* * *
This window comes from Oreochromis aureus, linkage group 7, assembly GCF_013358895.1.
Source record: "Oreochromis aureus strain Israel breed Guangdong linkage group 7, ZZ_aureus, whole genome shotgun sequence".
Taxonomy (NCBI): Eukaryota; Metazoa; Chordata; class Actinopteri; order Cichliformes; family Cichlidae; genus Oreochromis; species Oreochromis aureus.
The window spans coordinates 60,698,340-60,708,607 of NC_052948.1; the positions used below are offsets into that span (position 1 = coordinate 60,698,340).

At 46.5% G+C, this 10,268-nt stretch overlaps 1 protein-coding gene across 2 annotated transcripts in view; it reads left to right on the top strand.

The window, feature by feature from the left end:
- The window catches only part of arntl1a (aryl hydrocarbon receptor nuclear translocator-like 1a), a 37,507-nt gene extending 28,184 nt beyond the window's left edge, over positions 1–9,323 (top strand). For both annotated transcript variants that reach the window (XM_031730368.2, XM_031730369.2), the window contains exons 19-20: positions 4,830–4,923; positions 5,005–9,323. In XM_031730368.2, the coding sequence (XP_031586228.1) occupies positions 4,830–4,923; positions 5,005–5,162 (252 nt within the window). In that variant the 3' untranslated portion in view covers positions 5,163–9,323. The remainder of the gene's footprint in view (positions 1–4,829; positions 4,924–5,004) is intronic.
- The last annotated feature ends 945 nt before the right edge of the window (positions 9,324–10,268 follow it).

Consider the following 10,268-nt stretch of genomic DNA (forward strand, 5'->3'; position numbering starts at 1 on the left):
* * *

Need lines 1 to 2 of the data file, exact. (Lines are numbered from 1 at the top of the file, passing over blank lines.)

This window comes from Oreochromis aureus, linkage group 7, assembly GCF_013358895.1.
Source record: "Oreochromis aureus strain Israel breed Guangdong linkage group 7, ZZ_aureus, whole genome shotgun sequence".